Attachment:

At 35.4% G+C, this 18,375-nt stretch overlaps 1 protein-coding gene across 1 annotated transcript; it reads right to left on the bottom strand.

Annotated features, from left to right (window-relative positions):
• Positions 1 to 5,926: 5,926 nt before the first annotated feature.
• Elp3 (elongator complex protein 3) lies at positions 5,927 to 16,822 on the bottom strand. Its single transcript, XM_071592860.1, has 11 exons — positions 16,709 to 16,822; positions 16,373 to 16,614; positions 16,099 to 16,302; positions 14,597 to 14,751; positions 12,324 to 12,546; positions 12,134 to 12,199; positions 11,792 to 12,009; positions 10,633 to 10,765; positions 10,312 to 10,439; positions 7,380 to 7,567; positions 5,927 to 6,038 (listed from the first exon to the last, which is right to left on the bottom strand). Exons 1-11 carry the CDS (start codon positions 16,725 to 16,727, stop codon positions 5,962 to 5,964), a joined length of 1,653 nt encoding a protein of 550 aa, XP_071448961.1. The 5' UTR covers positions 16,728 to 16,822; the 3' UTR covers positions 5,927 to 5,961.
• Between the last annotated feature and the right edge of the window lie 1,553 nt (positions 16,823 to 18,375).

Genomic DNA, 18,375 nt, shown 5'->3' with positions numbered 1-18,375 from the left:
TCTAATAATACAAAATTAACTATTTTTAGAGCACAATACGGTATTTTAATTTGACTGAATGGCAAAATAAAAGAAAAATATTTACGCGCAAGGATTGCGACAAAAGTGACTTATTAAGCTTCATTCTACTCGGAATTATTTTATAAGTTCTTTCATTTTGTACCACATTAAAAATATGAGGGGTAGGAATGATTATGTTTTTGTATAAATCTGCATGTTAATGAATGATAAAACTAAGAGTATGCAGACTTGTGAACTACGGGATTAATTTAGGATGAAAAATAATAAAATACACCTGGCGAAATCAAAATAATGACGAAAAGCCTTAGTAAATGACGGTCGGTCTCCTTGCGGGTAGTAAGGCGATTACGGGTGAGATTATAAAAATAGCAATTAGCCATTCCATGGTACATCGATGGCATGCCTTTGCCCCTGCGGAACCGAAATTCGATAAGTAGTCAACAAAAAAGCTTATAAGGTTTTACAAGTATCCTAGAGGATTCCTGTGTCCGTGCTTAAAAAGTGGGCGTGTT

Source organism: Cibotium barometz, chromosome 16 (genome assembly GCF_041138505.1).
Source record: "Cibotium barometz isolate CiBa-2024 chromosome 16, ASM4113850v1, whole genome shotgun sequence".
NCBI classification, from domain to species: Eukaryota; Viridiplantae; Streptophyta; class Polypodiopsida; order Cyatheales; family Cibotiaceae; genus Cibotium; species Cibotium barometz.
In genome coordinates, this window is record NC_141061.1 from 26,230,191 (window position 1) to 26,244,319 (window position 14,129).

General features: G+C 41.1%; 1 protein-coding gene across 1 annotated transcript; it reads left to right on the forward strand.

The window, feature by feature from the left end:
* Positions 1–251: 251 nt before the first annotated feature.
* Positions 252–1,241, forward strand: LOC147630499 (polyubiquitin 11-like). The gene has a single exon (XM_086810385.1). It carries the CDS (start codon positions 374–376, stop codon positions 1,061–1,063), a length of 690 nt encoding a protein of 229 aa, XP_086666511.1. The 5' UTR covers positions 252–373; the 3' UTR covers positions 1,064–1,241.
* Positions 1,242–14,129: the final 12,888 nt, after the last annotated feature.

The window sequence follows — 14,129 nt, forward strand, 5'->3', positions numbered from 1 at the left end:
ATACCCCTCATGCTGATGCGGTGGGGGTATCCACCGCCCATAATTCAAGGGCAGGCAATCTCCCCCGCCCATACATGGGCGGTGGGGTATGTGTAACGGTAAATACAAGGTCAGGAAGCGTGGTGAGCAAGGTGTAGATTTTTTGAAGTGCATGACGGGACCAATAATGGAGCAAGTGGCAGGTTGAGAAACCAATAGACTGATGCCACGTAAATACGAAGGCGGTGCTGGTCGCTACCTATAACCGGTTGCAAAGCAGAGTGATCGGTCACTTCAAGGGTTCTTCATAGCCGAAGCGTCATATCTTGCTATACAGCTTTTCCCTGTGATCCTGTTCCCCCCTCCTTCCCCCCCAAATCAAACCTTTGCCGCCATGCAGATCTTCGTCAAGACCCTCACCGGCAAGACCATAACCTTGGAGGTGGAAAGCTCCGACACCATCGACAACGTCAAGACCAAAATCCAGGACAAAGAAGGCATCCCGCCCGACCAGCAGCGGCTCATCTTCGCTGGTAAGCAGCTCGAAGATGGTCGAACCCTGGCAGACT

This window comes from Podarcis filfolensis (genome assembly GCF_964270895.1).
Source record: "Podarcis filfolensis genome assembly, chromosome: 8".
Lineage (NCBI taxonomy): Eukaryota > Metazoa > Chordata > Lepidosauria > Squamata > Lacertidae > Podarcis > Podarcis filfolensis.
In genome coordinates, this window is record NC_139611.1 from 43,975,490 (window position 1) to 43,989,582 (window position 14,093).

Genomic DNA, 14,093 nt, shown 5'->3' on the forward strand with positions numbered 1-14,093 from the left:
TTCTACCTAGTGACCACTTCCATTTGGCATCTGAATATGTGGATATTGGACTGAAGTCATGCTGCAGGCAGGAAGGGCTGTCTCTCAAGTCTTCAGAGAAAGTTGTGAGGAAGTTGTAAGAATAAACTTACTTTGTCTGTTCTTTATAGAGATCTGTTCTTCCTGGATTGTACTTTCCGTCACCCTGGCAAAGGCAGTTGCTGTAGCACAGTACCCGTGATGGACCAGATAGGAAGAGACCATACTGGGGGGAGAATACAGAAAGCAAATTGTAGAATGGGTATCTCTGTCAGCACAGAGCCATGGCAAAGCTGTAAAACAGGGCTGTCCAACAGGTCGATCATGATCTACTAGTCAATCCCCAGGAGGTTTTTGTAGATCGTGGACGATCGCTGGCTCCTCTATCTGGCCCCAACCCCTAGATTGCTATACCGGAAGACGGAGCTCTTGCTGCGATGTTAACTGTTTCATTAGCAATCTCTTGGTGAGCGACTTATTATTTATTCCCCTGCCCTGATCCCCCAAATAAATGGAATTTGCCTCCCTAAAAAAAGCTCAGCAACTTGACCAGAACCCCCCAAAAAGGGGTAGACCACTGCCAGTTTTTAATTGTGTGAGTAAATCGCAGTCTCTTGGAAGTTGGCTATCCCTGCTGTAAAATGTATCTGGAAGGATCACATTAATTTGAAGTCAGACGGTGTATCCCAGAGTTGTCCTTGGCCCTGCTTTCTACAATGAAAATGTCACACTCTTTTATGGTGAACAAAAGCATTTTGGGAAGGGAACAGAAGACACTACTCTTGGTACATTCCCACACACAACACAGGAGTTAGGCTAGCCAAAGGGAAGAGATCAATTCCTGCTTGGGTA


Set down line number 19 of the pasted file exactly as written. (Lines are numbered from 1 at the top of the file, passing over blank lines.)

This window comes from Podarcis filfolensis (genome assembly GCF_964270895.1).